“Not a second later I was gone.”

 

The sense of betrayal and pain of a loved one reporting you never heals even though you know you left them no choice.

 

But it it is better that they do, they can explain things better on both sides and actually care if you get in to trouble or hurt. A cop finding you or a stranger reporting you wouldn’t have that care.

 

“I couldn’t go back to my dealers house so I reached out to my boyfriend for the first time in months and spent the night with him. The next day he assured me he was just taking me home to get changed when in reality he was taking me to my intervention.   Sitting there with my family I was pretty checked out until my cousin arrived and I just broke. I agreed to get better.”

 

“The next morning my dad came into my room and shook me awake and let me know they had found a place for me. We traveled to another province and a lot of that time was a blur.”

 

“I remember waking up in withdrawal and instantly planning my escape.”

 

“I screamed at the Withdrawal Specialist “you have no idea what I’m going through.” In the most comforting tone she reached over and touched my shoulder and let me know she knew exactly what I was going through. I looked at her in awe and I just couldn’t believe this woman had once been an addict and now was living a productive life and giving back to help others get better. That gave me a sliver of hope.”

 

“Narconon did nothing but help that sliver grow. For once people weren’t looking at me like “what are we going to do with her?” They believed in me and with that, helped me to believe in myself.”

 

“Sitting here ten years later as I write this I’m a completely different person. I never once thought of slipping back.”

 

“I owe Narconon my life.”

 

“If it wasn’t for this incredible program, my story wouldn’t have ended this way. For that, I’ll always be grateful.”

– LR

 

Al-Sahawat Times | War On Drugs


Contact Narconon UK: T: 0800 802 1375.

If calling from outside the UK, +441435 512460

E: evan@narconon.org.

All contact is confidential 


Al-Sahawat Times | Ethical Global News from Oman and UAE | Donate HERE


Highest rates of drug related deaths globally:

1) Estonia 🇪🇪

2) South Africa 🇿🇦

3) USA 🇺🇸

4) Iran 🇮🇷

5) Russia 🇷🇺

19) UK 🇬🇧

28) Australia 🇦🇺

34) Egypt 🇪🇬

40) Sweden 🇸🇪

42) Afghanistan 🇦🇫

106) UAE 🇦🇪

169) Oman 🇴🇲

170) Qatar 🇶🇦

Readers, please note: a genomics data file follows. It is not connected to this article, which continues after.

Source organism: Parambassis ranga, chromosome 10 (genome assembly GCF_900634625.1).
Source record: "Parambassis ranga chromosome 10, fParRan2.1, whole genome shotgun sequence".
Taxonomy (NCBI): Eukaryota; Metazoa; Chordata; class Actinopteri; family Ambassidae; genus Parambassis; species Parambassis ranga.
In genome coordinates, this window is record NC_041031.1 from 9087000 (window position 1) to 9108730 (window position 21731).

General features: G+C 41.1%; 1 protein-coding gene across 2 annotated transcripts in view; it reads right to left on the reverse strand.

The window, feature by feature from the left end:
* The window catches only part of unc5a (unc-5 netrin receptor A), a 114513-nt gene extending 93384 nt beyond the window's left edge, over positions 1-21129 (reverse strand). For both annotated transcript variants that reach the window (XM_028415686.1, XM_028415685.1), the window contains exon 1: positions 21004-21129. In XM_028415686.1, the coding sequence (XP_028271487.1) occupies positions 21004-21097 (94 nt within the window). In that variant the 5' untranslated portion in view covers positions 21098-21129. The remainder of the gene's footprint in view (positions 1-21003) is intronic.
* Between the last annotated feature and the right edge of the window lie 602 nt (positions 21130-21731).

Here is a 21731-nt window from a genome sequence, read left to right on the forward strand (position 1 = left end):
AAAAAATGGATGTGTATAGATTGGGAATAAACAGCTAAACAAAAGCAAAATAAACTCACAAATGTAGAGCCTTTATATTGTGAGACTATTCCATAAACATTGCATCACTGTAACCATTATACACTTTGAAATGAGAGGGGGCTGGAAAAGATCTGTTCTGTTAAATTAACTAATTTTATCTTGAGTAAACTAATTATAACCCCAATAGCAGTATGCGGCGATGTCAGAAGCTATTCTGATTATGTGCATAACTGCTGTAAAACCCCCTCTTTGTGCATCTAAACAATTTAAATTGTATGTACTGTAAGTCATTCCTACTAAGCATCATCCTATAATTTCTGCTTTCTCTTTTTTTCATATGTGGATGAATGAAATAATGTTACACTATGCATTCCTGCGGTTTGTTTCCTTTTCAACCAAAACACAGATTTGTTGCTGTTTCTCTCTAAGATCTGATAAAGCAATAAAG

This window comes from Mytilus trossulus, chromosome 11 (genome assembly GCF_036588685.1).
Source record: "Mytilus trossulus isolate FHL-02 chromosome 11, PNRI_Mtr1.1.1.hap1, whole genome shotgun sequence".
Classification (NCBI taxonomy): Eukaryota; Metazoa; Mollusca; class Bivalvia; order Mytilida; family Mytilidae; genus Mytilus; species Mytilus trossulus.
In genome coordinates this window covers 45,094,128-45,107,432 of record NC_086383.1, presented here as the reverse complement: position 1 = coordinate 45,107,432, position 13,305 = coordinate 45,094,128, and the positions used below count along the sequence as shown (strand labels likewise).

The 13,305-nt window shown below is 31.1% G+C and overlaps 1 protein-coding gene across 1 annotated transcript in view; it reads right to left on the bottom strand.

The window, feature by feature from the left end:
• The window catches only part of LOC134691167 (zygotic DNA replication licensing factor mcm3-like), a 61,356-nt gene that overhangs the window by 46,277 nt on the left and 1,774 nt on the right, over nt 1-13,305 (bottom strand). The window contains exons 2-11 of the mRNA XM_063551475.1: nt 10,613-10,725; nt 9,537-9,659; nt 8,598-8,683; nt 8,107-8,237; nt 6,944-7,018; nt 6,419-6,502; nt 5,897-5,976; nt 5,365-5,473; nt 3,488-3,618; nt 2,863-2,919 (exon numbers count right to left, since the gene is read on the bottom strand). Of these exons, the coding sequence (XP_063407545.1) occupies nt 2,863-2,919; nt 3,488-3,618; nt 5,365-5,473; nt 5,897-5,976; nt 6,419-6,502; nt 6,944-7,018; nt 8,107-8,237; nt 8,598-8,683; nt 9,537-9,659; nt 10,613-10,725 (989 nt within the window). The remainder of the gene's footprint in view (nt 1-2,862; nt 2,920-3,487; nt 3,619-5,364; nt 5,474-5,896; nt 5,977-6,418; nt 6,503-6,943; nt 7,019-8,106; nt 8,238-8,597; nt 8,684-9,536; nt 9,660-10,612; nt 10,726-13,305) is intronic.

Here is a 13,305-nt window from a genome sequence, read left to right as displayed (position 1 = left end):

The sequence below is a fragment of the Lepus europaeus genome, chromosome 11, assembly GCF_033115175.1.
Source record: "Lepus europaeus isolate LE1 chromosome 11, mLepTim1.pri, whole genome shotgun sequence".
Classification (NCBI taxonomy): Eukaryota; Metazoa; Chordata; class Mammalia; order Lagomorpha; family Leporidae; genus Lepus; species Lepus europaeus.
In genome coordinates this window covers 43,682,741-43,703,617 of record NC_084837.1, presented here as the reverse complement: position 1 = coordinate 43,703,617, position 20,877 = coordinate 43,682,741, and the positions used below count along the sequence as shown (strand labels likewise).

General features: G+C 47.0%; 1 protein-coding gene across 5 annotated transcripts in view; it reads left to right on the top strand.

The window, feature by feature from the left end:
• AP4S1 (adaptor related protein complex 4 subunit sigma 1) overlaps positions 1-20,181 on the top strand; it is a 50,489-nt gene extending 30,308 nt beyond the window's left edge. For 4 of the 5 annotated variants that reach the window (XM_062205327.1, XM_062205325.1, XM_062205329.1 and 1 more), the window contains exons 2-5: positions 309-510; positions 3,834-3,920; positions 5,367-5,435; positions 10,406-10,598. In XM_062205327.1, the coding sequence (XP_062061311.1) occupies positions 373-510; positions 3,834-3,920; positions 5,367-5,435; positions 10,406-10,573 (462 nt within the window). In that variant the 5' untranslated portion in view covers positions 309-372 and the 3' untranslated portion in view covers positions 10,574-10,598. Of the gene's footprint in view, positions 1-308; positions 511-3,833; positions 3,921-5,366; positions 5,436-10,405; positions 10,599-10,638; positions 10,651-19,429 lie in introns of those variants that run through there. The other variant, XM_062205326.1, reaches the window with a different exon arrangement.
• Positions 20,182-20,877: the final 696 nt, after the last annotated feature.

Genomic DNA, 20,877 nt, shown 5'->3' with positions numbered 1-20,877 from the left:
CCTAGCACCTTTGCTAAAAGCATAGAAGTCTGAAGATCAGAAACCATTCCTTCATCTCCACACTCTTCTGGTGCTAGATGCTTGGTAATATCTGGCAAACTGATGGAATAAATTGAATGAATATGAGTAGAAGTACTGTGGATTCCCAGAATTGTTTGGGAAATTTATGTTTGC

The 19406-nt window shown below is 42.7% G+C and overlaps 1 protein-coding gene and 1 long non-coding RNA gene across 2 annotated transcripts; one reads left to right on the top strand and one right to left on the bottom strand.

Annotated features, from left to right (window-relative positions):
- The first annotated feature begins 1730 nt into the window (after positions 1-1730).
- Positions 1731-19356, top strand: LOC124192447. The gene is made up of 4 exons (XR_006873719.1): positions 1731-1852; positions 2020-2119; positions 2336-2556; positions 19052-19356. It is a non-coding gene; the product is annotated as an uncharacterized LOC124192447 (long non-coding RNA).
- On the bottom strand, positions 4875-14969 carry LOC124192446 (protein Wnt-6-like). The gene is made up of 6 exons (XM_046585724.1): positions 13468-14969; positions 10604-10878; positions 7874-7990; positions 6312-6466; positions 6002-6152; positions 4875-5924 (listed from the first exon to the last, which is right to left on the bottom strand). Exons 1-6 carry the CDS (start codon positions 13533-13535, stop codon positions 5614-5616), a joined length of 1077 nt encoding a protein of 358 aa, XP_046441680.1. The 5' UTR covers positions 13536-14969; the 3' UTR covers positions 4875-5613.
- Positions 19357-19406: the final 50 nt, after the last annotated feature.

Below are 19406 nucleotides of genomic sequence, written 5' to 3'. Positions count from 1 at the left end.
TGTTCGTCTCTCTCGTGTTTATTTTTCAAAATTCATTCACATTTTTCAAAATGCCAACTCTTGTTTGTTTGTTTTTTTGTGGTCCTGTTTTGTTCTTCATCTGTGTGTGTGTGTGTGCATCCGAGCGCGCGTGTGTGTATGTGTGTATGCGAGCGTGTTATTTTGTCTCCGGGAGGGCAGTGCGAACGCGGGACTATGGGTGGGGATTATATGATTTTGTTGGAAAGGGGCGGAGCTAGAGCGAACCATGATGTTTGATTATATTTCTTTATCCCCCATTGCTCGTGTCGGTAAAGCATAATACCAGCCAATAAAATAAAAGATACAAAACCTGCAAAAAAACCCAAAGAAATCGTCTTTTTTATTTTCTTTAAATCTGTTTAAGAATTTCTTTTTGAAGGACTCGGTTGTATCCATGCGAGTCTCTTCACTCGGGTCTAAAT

Highest rates of alcohol addiction globally:

1) Belarus 🇧🇾 

2) Moldova 🇲🇩

3) Lithuania 🇱🇹

4) Russia 🇷🇺

5) Romania 🇷🇴

13) South Korea 🇰🇷 

15) Ireland 🇮🇪

16) France 🇫🇷

17) UK  🇬🇧

19) Australia 🇦🇺

56) USA 🇺🇸

188) Yemen 🇾🇪

 

It can often be more difficult and carry more stigma to get help in countries where alcohol and drug addictions are less common such as in the Middle East, Balkans and North Africa.

 

According to the WHO research alcohol alone is responsible for 4% of global adult deaths.****

 

This is significantly higher than the global death rate for AIDS/HIV related fatalities.

 

The study showed that with countries who’s population had a “significant Muslim demographic” typically where Islam is either the majority faith or official state religion, alcohol consumption was the lowest with a global average of 97.5ml of pure alcohol consumed per person per year. (Equivalent of an average bottle of wine, 750ml at 13%). Given the small percentage of people who drink in these regions however this shows that those who do are more likely to develop addictions, in regions where law, stigma and a lack of practical services means help is hard to come by.

 

*These figures are collected by The World Health Organisarion (WHO) over a multi year study (2011-2016) and are of drug death rates not drug use rates. Likewise alcohol addiction rates not quantity of alcohol consumed.

 

**Research looked at 188 countries in total.

 

***UK refers to England, Wales, Scotland & Norhern Ireland (excluding IOM and Channel Islands). Russia included Crimea. USA included Hawaii and excluded Puerto Rico.

 

****Government figures from 193 countries.


Contact Narconon UK: T: 0800 802 1375.

If calling from outside the UK, +441435 512460

E: evan@narconon.org.

All contact is confidential


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Talk to a journalist:

Email: NewsDesk@alsahawat.com

Web: alsahawat.com


A.Sbr@alsahawat.com